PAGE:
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27 July 2022

Cold War Steve’s Q&A: “I still have a strong affection for the sound of a tent zip”

The artist discusses his hero Gary Shaw, living in the Regency era and wishing someone else could drive his children around.

By New Statesman

Christopher Spencer was born in Birmingham in 1975. The creator of the Twitter account @coldwarsteve, he is known for his satirical collage artworks. He is the artist behind the cover of this NS summer special.

What’s your earliest memory?

I must have only been a few months old and was lying in my cot. I recall being frozen in fear, as a giant bear with a bird’s head reared up on its haunches and repeatedly pecked down at my face. It was only a few years ago that I realised that this beaked, ursine tormentor could actually have just been a cuddly toy, being playfully waved around by my mum or dad.

Who are your heroes?

My childhood hero was the Aston Villa striker Gary Shaw, shortly followed by Morten Harket of A-ha. As an adult I would name Marcus Rashford or my wife, Katy.

What book last changed your thinking?

Rule, Nostalgia: A Backwards History of Britain, by Hannah Rose Woods. It’s brilliant and very timely.

Which political figure do you look up to?

Anyone who isn’t afraid to call out Boris Johnson’s bullshit and depravity in the Commons Chamber. Chris Bryant continues to do this very eloquently.

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What would be your “Mastermind” specialist subject?

The 1986 Fifa World Cup in Mexico. I have never been as obsessed with something as I was with that Panini sticker album.

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In which time and place, other than your own, would you like to live?

I’d love to be a dandy fop in Regency era Leamington Spa.

What TV show could you not live without?

It would be either Inspector Morse or Top of the Pops reruns on BBC Four.

Who would paint your portrait?

My mum, Charlotte Palczuk.

[ See also: John McEnroe’s Q&A: “You don’t win every time, no matter how good you are” ]

What’s your theme tune?

The theme for Wogan, Terry Wogan’s 1980s chat show.

What’s the best piece of advice you’ve ever received?

I was 18 and had just started work at a building in Birmingham Airport where all the food canisters from the planes were cleaned and restocked. I was struggling to keep up with the machine and becoming very distressed. One of the older workers (a man with a yellowy quiff and a fag permanently hanging from his mouth) put his hand on my shoulder and said, “Don’t panic, son. If you panic, you’re fucked.”  Since then I’ve always tried to follow that advice, admittedly with varying levels of success.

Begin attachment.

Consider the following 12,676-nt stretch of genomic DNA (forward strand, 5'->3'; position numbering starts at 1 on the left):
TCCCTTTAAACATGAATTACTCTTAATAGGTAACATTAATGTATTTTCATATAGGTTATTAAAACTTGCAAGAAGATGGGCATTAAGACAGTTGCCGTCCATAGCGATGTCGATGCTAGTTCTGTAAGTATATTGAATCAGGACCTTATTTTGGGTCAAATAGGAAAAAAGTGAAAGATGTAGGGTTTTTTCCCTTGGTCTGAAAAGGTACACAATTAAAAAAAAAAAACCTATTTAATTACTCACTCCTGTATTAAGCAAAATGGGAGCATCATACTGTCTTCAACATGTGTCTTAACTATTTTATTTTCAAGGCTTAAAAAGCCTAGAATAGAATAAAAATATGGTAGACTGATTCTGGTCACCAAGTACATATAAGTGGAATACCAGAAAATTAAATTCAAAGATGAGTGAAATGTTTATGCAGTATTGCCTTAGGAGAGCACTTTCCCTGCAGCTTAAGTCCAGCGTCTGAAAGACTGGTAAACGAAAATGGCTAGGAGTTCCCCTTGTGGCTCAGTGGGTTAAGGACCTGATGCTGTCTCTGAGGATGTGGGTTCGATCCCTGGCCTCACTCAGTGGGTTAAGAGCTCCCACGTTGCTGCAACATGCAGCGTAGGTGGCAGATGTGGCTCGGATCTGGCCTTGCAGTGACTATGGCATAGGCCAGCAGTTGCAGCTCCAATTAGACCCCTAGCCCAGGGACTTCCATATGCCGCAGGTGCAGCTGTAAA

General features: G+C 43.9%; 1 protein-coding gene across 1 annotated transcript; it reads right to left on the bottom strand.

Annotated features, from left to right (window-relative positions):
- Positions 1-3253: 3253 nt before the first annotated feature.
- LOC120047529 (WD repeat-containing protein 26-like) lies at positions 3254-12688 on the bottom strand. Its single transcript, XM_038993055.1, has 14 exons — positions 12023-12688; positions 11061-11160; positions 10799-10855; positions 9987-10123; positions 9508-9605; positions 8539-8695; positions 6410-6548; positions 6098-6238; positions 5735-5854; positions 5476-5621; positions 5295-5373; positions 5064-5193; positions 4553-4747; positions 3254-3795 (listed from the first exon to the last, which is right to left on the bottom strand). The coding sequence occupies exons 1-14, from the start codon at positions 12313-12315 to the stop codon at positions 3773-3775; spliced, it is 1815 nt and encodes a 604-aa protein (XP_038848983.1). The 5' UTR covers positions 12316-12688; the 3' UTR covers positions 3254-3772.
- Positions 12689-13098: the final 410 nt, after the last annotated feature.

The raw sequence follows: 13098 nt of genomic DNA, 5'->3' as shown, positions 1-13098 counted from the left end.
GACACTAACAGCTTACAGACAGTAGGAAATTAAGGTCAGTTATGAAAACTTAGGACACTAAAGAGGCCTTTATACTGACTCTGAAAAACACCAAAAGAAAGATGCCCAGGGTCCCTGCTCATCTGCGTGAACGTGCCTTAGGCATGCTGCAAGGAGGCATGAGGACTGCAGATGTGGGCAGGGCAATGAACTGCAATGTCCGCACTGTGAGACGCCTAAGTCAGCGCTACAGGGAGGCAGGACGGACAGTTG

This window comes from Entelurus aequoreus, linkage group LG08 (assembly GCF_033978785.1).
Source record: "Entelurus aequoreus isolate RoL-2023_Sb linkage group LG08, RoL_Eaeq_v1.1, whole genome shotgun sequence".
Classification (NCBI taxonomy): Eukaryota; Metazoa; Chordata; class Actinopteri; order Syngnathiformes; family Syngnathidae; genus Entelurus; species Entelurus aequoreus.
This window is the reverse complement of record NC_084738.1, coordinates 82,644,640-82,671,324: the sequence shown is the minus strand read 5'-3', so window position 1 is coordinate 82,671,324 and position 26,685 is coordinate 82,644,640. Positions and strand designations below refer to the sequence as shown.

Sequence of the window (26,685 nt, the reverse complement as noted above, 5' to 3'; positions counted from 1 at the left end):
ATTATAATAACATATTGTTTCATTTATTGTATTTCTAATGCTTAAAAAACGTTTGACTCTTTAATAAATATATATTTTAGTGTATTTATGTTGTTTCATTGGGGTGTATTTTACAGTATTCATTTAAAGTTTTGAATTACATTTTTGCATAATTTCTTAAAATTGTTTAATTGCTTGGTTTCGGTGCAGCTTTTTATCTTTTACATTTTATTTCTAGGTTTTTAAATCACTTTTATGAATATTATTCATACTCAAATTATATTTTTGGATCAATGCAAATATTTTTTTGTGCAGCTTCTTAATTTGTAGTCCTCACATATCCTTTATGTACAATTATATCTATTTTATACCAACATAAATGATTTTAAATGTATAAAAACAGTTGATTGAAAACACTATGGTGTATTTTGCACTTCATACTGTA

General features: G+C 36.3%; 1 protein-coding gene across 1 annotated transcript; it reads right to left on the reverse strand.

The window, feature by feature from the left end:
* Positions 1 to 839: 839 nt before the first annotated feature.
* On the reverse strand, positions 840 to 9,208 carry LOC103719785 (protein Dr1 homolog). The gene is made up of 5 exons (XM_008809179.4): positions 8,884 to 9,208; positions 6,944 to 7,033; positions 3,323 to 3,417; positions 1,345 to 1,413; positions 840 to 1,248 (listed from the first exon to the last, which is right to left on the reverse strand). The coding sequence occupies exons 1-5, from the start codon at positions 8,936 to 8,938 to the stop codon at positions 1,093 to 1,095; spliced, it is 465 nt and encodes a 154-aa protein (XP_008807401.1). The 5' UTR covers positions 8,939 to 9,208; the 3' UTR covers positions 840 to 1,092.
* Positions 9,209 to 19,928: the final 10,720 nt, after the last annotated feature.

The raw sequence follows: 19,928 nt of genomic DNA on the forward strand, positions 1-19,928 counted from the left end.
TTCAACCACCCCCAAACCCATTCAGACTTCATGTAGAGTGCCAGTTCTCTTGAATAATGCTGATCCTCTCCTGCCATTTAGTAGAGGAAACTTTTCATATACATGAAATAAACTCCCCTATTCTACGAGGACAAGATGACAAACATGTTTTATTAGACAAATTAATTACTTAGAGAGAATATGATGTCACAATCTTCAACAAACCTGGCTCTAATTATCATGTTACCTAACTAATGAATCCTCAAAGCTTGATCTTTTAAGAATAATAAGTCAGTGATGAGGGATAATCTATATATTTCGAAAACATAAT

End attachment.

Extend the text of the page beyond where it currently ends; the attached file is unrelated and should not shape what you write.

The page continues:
What’s currently bugging you?

Everything. I feel so fortunate that with art I now have an outlet for my indignation.

What single thing would make your life better?

A personal driver for my daughters. I’m constantly dropping one of them off somewhere or picking one of them up.

When were you happiest?

Family camping holidays to Towyn, Wales. Me and my two brothers in the back of a Mini Metro, perched on bin bags of sleeping bags, stopping at a lay-by for a beaker of warm orange squash. A big garish orange tent. I still have a strong affection for tinned potatoes and the sound of a tent zip. A few years ago I tried to rekindle those times with my own kids. It was a complete disaster and they’ve sworn that they will never go camping again.

In another life, what job might you have chosen?

I have had another life – all this came about quite recently. I worked for the West Midlands probation service for 12 years. It’s a stressful job, but hugely rewarding (spiritually, not financially).

Are we all doomed?

Yes, I’m afraid so.

The New Statesman summer special 2022 cover by Cold War Steve

[See also: Sarah Langford Q&A: “Pay something attention and it rewards you a hundredfold”]

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This article appears in the 27 Jul 2022 issue of the New Statesman, Summer Special